The dragon hopped along the top of the gray mountain cheerfully. Meandeer, for his part, hid by the dragon’s side and tried not to envision himself dying in a dozen painful ways from the dragons. Hipeos stopped prancing when she came upon a hole that had been dug up on the gravelly mountain. Inside the hole, there was shimmering gold.
“Where did you get this?” Meandeer wondered.
Hipeos laughed. “We dug it up! Isn’t is beautiful? It also makes a comfortable bed!”
Meandeer made a face. “You use it… As a bed?”
“Of course!” Hipeos answered. “Don’t you humans?”
She showed him where they kept their food. They had a big supply of dead animals located in a cave on the side of the mountain where Hipeos dumped her own haul from earlier. Meandeer plugged his nose when the dragon showed him. “See? No human corpses.”
Meandeer, indeed, saw no corpses of humans, nor anything else that led him to believe they had been killing humans.
A niggling thought entered the edge of his consciousness.
Have I been wrong…?
But the thought was swept away as Hipeos asked, “are you satisfied? Will you stop hunting us now?”
Meandeer turned his gaze from the pile of animal corpses to the dragon instead. “Well… How am I supposed to tell which dragons are intelligent and which ones are not?”
Hipeos replied. “It will be easy, Dead One. If the dragon is attacking you or eating you, they are not intelligent. If the dragon is keeping to itself, then it is intelligent.”
How am I supposed to convince the king to make me alive again if I can’t kill all the beasts as I planned? He found himself questioning. He knitted his eyebrows and shook away his doubts. What am I thinking? I can’t trust the words of a beast. She must be misleading me. I’ll kill them all and make the kingdom safe! For you, Sophie… And mother and father.
To assuage Hipeos, he said aloud, “very well, beast. I believe you. Can I go home now?”
Hipeos lowered her long neck so that her profile and elliptical eye were in front of his face. “You may not. You must spend a week with me.” Hipeos replied.
Meandeer’s jaw dropped. “I will not! Take me home! I believe you that you are intelligent, I swear!”
Hipeos rolled her eyes. “I can’t be sure. You will spend more time with me so that you will be affirmed of my innocence.”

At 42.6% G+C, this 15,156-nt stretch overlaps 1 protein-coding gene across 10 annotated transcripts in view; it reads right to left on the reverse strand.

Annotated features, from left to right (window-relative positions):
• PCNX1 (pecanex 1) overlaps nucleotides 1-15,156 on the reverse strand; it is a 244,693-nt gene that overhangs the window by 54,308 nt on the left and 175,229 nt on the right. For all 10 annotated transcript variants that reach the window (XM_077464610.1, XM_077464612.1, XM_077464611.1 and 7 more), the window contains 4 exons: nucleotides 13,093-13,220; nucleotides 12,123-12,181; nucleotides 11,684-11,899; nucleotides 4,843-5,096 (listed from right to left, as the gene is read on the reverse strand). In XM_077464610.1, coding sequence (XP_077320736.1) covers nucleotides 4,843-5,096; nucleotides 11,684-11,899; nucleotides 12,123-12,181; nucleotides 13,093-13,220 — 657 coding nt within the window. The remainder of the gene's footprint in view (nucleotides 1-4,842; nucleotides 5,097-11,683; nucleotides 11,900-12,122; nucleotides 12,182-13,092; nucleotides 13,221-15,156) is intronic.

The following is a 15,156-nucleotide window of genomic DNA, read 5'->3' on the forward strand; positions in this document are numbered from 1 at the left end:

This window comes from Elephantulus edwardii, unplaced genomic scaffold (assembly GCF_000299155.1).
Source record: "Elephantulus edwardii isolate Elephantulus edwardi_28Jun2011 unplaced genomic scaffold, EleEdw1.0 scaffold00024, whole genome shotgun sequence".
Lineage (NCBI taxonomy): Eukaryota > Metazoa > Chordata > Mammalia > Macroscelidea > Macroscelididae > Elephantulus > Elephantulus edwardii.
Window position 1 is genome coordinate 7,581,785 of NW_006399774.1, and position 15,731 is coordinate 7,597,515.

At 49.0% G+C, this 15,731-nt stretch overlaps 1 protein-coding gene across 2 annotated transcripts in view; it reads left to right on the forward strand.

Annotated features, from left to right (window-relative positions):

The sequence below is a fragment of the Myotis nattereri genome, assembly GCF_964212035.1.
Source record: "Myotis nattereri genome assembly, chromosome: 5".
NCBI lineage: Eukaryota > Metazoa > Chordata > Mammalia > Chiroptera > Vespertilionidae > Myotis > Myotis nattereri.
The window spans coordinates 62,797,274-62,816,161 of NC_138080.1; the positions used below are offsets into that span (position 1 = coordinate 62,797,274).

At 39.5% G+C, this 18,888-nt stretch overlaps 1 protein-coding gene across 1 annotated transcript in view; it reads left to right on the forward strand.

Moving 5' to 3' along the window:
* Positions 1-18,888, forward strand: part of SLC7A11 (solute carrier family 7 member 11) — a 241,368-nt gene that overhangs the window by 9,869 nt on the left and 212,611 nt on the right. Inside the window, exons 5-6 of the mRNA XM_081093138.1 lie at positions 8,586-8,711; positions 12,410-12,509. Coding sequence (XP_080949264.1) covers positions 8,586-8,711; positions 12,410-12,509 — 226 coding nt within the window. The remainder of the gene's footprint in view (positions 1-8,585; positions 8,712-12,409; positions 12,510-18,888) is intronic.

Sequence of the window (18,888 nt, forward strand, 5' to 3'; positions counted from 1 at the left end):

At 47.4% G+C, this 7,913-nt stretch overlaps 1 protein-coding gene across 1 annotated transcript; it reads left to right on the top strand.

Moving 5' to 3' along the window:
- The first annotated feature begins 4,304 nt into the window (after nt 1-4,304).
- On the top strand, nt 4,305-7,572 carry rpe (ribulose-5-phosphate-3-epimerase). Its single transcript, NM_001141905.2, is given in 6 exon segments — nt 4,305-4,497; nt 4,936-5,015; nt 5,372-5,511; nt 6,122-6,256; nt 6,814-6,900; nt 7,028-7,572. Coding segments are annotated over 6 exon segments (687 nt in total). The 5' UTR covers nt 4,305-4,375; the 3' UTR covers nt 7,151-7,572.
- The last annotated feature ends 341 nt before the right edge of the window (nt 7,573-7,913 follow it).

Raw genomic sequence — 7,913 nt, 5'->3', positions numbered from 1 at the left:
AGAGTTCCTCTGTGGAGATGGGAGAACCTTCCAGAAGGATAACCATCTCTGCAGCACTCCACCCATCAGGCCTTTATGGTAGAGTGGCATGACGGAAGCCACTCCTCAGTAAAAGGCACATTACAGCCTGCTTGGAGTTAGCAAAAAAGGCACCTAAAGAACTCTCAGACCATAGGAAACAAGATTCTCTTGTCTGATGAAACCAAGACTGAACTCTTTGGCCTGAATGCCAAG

Meandeer was livid. He took a deep breath and murmured darkly, “fine.”
Meandeer could not be described as having fun while Hipeos flew him around the snowy wasteland they both called home. However, as she showed him the various locations where she liked to sleep and hunt for game, he did find that he was incredibly relaxed for the first time since he had died. The stiffness in his muscles was gone and the constant hammering of his heart had faded away. He needed that stiffness and hammering when he was hunting beasts, but he didn’t need them when he was being shown around by Hipeos.
Am I little more than a weapon now that I’m dead? He couldn’t help thinking.
As she showed him a frozen lake which he crouched by and put a gloved hand on, he realized that he wasn’t afraid of the dragon lurking over his shoulder in the reflection of the ice at all.
If she wanted to kill me, she would have done so by now. He had to accept.
The intrusive thought returned. Have I been wrong?
“Dragon,” Meandeer said, clearing his throat. “You said you were a princess? Why do dragons have need of princesses?”
“We don’t have princes and princesses in the same sense you humans do, but we need some sense of order and right and wrong—that’s what we princes and princesses are for.” Hipeos explained.
Meandeer spun around and looked at the dragon directly. “Why are there so many barbaric dragons? They seem to outnumber you smart dragons by far.”
“Some of them used to be intelligent.” Hipeos said. “But when an intelligent dragon eats a creature that is just as smart as it—like a human—they become dumb and violent. That’s what happened to… To mother.”